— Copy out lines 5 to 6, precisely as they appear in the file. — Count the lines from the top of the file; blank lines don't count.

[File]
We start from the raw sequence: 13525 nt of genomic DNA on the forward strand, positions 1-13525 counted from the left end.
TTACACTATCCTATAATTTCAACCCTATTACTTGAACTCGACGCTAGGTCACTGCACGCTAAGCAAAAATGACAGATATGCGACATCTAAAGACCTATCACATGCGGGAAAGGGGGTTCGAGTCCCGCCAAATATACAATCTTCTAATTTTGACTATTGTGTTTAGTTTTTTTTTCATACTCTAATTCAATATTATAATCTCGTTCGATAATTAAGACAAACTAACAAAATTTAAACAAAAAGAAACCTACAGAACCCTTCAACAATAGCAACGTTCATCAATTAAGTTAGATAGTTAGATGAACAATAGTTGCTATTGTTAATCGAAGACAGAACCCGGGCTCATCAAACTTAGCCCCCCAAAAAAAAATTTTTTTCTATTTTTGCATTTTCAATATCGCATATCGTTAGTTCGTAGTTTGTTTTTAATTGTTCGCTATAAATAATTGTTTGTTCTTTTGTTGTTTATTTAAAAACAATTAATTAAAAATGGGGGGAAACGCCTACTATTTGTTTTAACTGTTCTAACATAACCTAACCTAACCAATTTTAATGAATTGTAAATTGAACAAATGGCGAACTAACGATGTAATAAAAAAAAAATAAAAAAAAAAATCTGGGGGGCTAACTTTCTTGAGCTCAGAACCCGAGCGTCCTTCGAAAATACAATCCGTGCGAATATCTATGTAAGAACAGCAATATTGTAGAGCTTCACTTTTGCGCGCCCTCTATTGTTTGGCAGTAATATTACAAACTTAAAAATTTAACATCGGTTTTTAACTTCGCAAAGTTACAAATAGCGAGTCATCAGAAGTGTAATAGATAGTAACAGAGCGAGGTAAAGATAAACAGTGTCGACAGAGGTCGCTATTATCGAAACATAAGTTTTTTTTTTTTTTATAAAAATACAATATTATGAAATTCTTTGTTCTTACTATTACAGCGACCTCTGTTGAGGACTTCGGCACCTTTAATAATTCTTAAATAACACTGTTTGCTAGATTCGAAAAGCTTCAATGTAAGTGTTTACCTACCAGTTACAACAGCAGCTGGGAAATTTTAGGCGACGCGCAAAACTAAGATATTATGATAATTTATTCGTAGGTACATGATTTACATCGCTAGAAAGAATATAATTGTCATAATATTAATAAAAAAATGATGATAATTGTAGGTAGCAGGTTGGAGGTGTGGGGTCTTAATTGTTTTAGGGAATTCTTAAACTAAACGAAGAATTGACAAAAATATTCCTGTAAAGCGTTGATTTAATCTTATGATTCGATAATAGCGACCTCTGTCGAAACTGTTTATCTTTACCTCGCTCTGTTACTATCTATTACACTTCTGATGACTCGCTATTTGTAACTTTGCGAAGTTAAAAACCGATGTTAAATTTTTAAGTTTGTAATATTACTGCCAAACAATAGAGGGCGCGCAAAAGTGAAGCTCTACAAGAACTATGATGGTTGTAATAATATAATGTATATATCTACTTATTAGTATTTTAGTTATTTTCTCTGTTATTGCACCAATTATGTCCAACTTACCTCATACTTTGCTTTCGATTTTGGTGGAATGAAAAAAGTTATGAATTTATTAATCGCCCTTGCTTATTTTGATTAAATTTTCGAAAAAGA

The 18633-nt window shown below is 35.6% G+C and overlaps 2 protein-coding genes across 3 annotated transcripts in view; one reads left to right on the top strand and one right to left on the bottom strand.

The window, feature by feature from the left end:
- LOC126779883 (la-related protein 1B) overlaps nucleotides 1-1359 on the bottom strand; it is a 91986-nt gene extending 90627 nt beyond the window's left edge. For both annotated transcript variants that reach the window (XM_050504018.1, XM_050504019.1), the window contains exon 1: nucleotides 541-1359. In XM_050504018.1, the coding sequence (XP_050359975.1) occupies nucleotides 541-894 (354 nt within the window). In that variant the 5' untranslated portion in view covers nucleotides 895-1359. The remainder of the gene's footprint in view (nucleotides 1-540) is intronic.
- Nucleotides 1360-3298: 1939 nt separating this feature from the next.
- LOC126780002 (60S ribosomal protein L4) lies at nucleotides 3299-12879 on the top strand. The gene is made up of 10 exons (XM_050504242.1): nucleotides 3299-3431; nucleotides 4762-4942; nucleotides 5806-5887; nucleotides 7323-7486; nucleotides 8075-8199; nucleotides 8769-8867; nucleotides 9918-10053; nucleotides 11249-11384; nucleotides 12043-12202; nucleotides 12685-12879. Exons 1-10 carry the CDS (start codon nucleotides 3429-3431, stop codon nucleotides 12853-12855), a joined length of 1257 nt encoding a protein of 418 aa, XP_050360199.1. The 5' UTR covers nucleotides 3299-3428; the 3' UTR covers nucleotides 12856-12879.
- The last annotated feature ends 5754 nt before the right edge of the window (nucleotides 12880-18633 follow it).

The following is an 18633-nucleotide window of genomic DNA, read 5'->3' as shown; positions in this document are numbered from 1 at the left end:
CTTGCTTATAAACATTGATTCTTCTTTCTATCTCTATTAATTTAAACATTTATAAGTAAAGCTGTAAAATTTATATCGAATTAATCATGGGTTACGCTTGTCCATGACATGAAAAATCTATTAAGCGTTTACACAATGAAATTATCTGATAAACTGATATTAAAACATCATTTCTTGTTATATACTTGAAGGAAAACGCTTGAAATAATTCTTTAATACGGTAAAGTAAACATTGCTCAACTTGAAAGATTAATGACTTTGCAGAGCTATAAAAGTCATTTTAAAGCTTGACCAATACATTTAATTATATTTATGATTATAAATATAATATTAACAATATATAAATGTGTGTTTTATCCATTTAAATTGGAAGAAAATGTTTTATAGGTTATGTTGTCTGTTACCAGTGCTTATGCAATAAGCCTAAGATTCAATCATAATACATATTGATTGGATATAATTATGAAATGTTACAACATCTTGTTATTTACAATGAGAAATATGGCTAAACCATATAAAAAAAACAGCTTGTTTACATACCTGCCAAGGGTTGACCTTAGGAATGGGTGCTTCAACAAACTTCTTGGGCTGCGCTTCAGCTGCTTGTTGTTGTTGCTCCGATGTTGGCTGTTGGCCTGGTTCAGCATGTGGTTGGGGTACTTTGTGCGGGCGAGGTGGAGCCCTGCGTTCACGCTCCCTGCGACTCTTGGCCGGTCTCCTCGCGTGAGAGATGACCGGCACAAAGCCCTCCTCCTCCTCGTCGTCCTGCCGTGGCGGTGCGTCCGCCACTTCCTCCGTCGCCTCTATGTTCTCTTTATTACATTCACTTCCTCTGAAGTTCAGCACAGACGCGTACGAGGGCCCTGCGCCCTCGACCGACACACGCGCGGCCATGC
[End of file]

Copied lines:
- LOC126779883 (la-related protein 1B) overlaps nucleotides 1-1359 on the bottom strand; it is a 91986-nt gene extending 90627 nt beyond the window's left edge. For both annotated transcript variants that reach the window (XM_050504018.1, XM_050504019.1), the window contains exon 1: nucleotides 541-1359. In XM_050504018.1, the coding sequence (XP_050359975.1) occupies nucleotides 541-894 (354 nt within the window). In that variant the 5' untranslated portion in view covers nucleotides 895-1359. The remainder of the gene's footprint in view (nucleotides 1-540) is intronic.
- Nucleotides 1360-3298: 1939 nt separating this feature from the next.